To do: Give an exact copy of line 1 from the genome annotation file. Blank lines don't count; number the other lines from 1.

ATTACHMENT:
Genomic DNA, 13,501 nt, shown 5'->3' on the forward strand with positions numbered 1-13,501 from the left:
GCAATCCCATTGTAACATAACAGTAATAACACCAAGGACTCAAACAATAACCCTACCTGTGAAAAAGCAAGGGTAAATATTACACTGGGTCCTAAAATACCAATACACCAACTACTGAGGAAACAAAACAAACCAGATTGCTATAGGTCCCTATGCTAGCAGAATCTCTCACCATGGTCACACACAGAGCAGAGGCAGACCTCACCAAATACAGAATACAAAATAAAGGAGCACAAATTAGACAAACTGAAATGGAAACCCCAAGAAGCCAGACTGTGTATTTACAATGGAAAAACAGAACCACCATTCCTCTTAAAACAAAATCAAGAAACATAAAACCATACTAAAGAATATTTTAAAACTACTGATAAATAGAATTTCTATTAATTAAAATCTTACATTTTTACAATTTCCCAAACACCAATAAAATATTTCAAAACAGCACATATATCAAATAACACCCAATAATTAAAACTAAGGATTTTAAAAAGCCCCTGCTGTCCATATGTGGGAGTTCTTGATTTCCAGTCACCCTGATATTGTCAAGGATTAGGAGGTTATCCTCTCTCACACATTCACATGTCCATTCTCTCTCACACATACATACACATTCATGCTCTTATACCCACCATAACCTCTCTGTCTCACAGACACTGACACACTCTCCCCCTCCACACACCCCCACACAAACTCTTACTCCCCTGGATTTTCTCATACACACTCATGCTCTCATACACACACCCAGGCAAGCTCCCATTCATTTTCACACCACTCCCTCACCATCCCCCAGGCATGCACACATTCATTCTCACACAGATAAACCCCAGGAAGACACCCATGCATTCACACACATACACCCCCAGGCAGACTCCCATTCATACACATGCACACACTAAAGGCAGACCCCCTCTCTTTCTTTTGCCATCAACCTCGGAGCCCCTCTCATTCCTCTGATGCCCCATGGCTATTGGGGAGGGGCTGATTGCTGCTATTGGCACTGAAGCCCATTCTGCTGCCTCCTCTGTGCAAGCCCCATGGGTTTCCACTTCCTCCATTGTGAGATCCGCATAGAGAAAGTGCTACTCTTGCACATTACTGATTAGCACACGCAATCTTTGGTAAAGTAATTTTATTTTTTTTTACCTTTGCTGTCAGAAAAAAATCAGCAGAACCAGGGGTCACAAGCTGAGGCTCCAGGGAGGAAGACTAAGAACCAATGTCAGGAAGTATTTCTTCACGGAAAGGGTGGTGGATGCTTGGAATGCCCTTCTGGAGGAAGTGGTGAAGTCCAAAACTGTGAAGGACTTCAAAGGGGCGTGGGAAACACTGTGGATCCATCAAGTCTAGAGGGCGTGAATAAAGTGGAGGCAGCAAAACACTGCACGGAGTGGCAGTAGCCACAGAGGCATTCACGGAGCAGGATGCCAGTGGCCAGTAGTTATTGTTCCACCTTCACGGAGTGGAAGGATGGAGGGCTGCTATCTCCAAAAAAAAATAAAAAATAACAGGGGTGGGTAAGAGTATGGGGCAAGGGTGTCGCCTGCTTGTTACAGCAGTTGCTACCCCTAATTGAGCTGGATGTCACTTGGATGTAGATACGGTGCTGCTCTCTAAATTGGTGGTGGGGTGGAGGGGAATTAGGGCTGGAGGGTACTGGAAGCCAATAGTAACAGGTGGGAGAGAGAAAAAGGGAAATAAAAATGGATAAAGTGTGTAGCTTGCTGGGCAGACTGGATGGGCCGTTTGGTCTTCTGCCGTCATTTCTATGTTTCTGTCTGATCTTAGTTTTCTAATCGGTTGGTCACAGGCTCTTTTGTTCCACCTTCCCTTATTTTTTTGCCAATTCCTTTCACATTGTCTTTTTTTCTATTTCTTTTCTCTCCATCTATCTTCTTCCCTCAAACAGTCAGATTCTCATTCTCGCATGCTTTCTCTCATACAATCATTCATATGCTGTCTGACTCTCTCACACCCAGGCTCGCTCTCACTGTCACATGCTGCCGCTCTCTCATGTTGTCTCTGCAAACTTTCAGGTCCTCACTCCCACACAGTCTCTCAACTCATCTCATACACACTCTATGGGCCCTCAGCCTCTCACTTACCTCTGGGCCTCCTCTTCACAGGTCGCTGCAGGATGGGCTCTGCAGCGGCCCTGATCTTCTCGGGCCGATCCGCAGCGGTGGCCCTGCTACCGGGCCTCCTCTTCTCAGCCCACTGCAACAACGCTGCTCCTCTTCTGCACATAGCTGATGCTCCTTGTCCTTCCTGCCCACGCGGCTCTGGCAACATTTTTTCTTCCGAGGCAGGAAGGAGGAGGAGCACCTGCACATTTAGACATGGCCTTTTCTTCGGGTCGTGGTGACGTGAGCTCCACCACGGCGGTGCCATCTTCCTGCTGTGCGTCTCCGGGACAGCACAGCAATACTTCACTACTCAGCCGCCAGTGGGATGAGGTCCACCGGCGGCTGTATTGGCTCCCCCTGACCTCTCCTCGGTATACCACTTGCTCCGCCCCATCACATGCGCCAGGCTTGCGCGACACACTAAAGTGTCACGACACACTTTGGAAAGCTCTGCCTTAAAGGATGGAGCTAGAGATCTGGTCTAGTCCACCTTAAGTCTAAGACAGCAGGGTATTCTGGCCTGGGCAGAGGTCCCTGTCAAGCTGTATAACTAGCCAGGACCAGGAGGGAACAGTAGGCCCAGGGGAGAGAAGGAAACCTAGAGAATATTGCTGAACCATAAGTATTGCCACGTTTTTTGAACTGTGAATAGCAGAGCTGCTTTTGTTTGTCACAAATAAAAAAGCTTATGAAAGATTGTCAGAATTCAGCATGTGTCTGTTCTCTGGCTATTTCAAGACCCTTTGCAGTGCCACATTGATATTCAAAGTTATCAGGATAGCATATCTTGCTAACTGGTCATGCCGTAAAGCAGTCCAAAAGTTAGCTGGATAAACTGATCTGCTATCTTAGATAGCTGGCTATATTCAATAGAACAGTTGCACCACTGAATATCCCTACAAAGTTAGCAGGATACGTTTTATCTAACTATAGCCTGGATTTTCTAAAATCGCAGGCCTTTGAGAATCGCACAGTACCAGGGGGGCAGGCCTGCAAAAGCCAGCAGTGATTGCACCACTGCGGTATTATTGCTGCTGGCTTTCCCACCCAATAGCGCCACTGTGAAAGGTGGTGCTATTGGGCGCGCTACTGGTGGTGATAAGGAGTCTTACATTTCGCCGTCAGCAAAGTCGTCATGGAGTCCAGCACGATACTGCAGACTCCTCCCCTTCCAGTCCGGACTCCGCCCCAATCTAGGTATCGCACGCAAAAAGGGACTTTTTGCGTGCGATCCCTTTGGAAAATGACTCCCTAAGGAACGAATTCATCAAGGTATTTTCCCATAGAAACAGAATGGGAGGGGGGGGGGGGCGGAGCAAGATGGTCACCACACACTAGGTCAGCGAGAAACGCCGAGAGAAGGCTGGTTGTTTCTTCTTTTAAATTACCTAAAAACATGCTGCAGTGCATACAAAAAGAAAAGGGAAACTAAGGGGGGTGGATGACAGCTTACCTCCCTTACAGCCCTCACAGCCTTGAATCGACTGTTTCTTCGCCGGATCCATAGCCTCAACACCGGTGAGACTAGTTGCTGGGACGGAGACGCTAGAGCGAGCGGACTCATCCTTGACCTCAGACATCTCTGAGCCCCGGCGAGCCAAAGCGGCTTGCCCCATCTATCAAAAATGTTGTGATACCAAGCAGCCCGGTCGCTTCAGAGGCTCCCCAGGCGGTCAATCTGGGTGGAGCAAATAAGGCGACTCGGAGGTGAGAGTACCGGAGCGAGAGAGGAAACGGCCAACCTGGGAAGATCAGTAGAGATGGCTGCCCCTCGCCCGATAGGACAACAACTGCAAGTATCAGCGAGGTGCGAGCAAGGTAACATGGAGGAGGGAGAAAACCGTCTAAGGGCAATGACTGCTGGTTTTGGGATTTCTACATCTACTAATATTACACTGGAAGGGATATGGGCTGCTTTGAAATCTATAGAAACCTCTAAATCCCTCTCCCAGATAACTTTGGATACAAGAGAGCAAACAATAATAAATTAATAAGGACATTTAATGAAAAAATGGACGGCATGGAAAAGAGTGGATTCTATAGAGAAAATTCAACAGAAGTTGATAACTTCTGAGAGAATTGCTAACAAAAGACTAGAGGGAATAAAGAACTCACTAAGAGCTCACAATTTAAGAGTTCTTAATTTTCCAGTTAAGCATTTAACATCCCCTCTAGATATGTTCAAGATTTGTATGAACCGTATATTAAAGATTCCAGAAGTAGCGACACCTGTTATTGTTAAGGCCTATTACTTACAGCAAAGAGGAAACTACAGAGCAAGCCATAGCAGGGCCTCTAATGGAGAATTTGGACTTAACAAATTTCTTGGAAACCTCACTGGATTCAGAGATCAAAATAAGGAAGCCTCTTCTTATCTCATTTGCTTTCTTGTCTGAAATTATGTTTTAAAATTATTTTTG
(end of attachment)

Genomic DNA, 13,501 nt, shown 5'->3' on the forward strand with positions numbered 1-13,501 from the left: